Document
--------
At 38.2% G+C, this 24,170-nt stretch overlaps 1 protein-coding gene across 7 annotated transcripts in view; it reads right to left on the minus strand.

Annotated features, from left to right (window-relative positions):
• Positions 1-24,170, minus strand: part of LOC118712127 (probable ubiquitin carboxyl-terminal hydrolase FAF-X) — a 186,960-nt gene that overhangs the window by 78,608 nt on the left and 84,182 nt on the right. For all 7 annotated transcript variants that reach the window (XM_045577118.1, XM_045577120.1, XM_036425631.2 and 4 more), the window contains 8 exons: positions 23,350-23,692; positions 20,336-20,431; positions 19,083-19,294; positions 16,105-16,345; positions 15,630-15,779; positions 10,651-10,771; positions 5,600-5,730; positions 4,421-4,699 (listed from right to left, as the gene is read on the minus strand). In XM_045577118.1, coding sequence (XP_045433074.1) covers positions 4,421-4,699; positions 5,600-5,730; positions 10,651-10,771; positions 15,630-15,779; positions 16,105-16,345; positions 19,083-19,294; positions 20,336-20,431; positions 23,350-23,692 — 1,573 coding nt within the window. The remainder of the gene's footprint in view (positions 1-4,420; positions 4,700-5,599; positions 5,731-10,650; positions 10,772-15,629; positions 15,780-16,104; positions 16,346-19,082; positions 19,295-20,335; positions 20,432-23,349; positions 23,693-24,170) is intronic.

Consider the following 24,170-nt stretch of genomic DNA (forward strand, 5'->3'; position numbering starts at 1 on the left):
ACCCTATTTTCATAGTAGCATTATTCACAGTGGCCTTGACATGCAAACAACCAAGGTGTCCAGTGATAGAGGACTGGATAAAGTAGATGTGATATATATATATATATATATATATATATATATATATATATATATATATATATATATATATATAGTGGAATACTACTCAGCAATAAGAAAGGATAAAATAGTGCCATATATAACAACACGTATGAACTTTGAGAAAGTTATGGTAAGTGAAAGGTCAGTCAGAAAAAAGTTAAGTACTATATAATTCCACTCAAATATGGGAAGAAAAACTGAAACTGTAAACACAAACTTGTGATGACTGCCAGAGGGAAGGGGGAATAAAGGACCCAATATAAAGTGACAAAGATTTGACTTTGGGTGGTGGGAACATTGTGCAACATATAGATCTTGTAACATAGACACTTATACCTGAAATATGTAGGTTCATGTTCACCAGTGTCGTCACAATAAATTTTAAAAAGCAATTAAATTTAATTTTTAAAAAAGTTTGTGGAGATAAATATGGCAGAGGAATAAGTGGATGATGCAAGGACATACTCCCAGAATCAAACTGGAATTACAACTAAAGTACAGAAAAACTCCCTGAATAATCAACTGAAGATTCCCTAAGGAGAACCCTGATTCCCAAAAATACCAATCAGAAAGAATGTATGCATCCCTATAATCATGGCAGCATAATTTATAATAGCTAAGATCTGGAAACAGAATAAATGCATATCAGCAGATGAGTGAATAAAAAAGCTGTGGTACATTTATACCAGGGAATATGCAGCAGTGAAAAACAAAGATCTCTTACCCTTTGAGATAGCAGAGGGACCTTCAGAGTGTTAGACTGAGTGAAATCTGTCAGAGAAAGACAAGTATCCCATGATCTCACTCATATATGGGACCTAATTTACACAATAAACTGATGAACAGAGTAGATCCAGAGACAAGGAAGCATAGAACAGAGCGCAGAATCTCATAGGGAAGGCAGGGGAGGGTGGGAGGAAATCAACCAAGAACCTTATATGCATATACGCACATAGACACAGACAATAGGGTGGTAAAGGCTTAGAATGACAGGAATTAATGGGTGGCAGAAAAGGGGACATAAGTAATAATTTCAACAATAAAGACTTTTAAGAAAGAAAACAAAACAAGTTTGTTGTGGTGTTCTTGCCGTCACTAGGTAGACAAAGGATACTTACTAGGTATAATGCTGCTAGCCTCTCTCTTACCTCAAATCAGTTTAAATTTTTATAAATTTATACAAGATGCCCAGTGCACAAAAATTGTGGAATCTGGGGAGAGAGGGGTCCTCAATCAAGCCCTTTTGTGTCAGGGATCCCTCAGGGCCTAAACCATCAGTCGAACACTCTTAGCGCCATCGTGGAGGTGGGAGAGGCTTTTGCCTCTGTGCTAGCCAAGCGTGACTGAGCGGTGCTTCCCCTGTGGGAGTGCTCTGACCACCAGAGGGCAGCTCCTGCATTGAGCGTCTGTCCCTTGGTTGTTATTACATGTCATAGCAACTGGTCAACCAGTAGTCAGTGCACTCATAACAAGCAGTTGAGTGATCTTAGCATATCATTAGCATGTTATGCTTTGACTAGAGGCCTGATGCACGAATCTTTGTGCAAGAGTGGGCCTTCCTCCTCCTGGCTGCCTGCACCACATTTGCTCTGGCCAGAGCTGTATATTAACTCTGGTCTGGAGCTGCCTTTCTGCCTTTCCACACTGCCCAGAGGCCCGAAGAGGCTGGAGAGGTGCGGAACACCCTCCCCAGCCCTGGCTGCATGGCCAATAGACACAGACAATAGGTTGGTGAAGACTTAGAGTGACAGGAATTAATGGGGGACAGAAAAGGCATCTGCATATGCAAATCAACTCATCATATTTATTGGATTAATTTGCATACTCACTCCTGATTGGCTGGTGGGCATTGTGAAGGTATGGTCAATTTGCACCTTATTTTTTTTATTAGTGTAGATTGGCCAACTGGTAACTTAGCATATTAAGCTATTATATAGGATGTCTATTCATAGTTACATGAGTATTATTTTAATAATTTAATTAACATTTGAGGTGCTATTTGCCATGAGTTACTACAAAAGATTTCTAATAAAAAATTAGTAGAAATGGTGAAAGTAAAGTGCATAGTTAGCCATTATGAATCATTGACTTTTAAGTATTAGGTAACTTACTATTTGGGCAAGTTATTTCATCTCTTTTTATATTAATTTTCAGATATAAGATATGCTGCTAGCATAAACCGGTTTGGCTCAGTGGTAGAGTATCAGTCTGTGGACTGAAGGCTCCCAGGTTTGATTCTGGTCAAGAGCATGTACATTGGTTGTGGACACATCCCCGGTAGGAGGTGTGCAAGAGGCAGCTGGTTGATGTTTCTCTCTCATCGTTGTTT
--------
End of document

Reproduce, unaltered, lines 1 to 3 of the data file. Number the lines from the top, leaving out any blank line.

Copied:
At 38.2% G+C, this 24,170-nt stretch overlaps 1 protein-coding gene across 7 annotated transcripts in view; it reads right to left on the minus strand.

Annotated features, from left to right (window-relative positions):
• Positions 1-24,170, minus strand: part of LOC118712127 (probable ubiquitin carboxyl-terminal hydrolase FAF-X) — a 186,960-nt gene that overhangs the window by 78,608 nt on the left and 84,182 nt on the right. For all 7 annotated transcript variants that reach the window (XM_045577118.1, XM_045577120.1, XM_036425631.2 and 4 more), the window contains 8 exons: positions 23,350-23,692; positions 20,336-20,431; positions 19,083-19,294; positions 16,105-16,345; positions 15,630-15,779; positions 10,651-10,771; positions 5,600-5,730; positions 4,421-4,699 (listed from right to left, as the gene is read on the minus strand). In XM_045577118.1, coding sequence (XP_045433074.1) covers positions 4,421-4,699; positions 5,600-5,730; positions 10,651-10,771; positions 15,630-15,779; positions 16,105-16,345; positions 19,083-19,294; positions 20,336-20,431; positions 23,350-23,692 — 1,573 coding nt within the window. The remainder of the gene's footprint in view (positions 1-4,420; positions 4,700-5,599; positions 5,731-10,650; positions 10,772-15,629; positions 15,780-16,104; positions 16,346-19,082; positions 19,295-20,335; positions 20,432-23,349; positions 23,693-24,170) is intronic.